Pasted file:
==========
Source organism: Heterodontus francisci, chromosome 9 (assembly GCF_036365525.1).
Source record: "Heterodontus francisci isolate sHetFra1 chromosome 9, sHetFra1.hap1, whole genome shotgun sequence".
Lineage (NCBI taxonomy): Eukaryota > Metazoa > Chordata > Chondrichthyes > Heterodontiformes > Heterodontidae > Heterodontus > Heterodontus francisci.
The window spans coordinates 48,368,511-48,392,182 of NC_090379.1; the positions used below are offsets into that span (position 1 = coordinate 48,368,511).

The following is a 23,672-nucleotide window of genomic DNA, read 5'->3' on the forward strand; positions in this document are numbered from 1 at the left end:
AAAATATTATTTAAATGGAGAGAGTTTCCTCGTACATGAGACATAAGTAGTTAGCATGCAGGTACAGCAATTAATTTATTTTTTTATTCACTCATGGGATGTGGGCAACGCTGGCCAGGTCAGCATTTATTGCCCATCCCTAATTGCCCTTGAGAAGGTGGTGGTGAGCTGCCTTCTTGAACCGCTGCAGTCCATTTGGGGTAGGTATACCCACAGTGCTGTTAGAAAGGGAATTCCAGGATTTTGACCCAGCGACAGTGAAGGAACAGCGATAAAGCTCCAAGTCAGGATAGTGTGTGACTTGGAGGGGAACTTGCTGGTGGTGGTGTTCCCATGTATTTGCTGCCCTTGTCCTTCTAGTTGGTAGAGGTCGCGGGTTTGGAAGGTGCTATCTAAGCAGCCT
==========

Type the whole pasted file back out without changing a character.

Source organism: Heterodontus francisci, chromosome 9 (assembly GCF_036365525.1).
Source record: "Heterodontus francisci isolate sHetFra1 chromosome 9, sHetFra1.hap1, whole genome shotgun sequence".
Lineage (NCBI taxonomy): Eukaryota > Metazoa > Chordata > Chondrichthyes > Heterodontiformes > Heterodontidae > Heterodontus > Heterodontus francisci.
The window spans coordinates 48,368,511-48,392,182 of NC_090379.1; the positions used below are offsets into that span (position 1 = coordinate 48,368,511).

The following is a 23,672-nucleotide window of genomic DNA, read 5'->3' on the forward strand; positions in this document are numbered from 1 at the left end:
AAAATATTATTTAAATGGAGAGAGTTTCCTCGTACATGAGACATAAGTAGTTAGCATGCAGGTACAGCAATTAATTTATTTTTTTATTCACTCATGGGATGTGGGCAACGCTGGCCAGGTCAGCATTTATTGCCCATCCCTAATTGCCCTTGAGAAGGTGGTGGTGAGCTGCCTTCTTGAACCGCTGCAGTCCATTTGGGGTAGGTATACCCACAGTGCTGTTAGAAAGGGAATTCCAGGATTTTGACCCAGCGACAGTGAAGGAACAGCGATAAAGCTCCAAGTCAGGATAGTGTGTGACTTGGAGGGGAACTTGCTGGTGGTGGTGTTCCCATGTATTTGCTGCCCTTGTCCTTCTAGTTGGTAGAGGTCGCGGGTTTGGAAGGTGCTATCTAAGCAGCCT